Prosthetists should also consider the weight of the entire prosthesis and whether the patient can still meet the energy demands required to walk the same distance as when the prosthesis was first fit.

Skin Care

Skin care is vitally important for anyone with an amputation- regardless of how old they are. But as people age, their skin becomes drier, thinner, and less elastic. Atrophied or ulcerated skin on a residual limb can lead to infection and other serious consequences, so even minor skin issues must be addressed immediately.

Leslie Pitt Schneider, JD, RN, CCRC (ACRP), HT (ASCP), manager of clinical and regulatory affairs at Ottobock, Minneapolis, Minnesota, has been a transfemoral amputee since she was six years old. Now in her early 40s, she ranks skin care as being just as important as guarding against falls.

"I've always had sensitive skin, and I've learned the hard way that not being observant can lead to skin breakdowns," says Pitt Schneider, who washes her prosthetic socks in hypoallergenic laundry soap to reduce the possibility of irritation. "A breakdown keeps me out of my leg until the lesions heal, so I have gotten very good at listening to my body and paying attention to my socket fit."

Prosthetists have a wide range of protective materials to use as an interface between the skin and the socket, Carroll says, and the trick is to find the one that works best for the individual patient.

Weight Control

Another issue that can affect any amputee is weight gain. As people age, their metabolisms can slow down and their activity levels decrease, but excess poundage puts stress on more than the prosthetic socket. A sedentary lifestyle also puts stress on the human skeleton, which increases the risk for serious fractures in the event of a fall.

The experts interviewed for this article agree that prosthetists should encourage all of their patients, regardless of age, to remain as active as possible, at whatever level they can.

"There is no reason in the whole wide world that anyone with an amputation can't engage in consistent exercise," Edelstein says.

Vascular and Other Diseases

Amputation may result from vascular disease, but it doesn't cure it, "so it is important to continue to pay attention to the underlying causes [for the amputation], which can increase the possibility of heart attack and stroke, and pay particular attention to the health of the remaining limb," Edelstein says. When older people are hospitalized, they can spend long periods not wearing their prostheses. Carroll advises prosthetists to check on these patients in the hospital to fit pressure socks whenever they anticipate extended time out of socket.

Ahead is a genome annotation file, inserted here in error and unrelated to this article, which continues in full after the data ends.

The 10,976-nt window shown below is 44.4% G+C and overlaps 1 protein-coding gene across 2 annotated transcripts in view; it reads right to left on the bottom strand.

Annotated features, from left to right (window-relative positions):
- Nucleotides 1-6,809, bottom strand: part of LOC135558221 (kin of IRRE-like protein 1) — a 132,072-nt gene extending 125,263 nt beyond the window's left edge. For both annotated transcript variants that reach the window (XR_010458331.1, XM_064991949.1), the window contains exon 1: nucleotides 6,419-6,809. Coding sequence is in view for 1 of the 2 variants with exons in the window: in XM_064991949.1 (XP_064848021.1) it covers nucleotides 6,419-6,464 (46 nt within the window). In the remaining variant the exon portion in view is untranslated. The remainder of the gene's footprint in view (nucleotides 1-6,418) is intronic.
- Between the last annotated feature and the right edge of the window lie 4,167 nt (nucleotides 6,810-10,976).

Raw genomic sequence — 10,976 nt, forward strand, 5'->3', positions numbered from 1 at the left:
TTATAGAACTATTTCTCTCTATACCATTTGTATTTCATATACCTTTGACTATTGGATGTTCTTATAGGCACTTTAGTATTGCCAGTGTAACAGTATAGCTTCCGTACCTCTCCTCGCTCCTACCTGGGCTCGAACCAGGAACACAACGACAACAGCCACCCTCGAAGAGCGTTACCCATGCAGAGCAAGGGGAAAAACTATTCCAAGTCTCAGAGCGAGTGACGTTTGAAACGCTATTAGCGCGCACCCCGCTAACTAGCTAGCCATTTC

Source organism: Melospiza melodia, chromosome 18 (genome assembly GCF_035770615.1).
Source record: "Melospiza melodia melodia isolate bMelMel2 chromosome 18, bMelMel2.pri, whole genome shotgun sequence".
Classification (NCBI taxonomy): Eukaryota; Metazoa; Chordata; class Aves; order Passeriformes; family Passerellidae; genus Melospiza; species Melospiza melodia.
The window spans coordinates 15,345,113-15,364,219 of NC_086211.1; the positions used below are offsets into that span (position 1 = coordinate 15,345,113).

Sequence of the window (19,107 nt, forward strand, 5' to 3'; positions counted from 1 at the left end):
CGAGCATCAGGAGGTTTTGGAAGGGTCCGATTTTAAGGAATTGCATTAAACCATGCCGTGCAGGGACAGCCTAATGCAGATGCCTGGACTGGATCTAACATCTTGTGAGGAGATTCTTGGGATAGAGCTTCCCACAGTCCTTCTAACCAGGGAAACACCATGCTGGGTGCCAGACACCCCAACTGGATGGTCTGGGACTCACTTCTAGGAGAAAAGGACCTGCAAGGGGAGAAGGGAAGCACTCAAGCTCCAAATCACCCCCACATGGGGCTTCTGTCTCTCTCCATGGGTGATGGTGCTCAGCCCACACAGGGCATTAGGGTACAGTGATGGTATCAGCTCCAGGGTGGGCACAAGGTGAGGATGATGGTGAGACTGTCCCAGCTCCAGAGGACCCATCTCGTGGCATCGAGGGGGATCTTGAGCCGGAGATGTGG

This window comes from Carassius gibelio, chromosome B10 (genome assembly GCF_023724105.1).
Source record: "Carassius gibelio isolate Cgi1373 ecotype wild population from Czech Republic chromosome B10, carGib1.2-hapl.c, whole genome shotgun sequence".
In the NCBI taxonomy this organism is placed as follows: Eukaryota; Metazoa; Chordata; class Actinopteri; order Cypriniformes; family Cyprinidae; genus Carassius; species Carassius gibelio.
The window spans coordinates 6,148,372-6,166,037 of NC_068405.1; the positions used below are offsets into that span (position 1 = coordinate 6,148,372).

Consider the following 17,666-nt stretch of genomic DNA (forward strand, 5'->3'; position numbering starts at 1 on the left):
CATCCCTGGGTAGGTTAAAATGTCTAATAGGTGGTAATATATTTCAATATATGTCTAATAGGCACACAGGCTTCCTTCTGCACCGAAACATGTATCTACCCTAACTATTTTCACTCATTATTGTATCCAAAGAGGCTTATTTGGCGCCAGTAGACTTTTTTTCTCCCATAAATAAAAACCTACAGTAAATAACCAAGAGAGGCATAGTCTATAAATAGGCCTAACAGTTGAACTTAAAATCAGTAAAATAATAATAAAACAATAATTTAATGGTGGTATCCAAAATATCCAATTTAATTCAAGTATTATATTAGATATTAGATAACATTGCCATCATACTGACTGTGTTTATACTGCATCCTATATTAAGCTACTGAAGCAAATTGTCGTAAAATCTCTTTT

People with amputations who are in renal failure face a unique challenge when transferring to and from the dialysis couch, since the couches aren't usually height adjustable, Frieden notes. His rehabilitation department has patients practice pivot transfers before they go to the dialysis area to ensure a safe treatment.


The one age-related change that affects both the patient and the prosthetist is insurance coverage.

"People going on to Medicare from the [employer-based] insurance they've had for years may experience some changes," Carroll says. "It's important for people to be familiar with their insurance and budget for outstanding costs such as co-pays or supplemental insurance."

Sometimes those changes mean high-end components are no longer covered. Patients who enroll in a Medicare Advantage plan, for example, may find that their prosthetist is no longer in the plan's network.

Pitt Schneider knows firsthand the challenges of transitions in coverage. Before joining Ottobock, coverage for her C-Leg was denied twice when she changed jobs.

"This is a huge issue that I am passionate about," she says, adding that's why she sits on the Amputee Coalition's board of directors and uses her legal background and personal experience as an amputee to advocate at the state and national level to get coverage for O&P included as an essential health benefit, separate and distinct from durable medical equipment (DME).

"To me, it's a no-brainer," Pitt Schneider says. "I'm missing a limb, and a prosthesis is medically necessary to get back to work, but this is our third attempt to get it passed [in Minnesota]. If insurance companies pay for implantable knees, why not state-of-the-art external knees?" As prosthetists and patients alike know all too well, that issue will likely have longevity of its own.

Kate Hawthorne is a freelance writer living and working in Fort Collins, Colorado. She can be reached at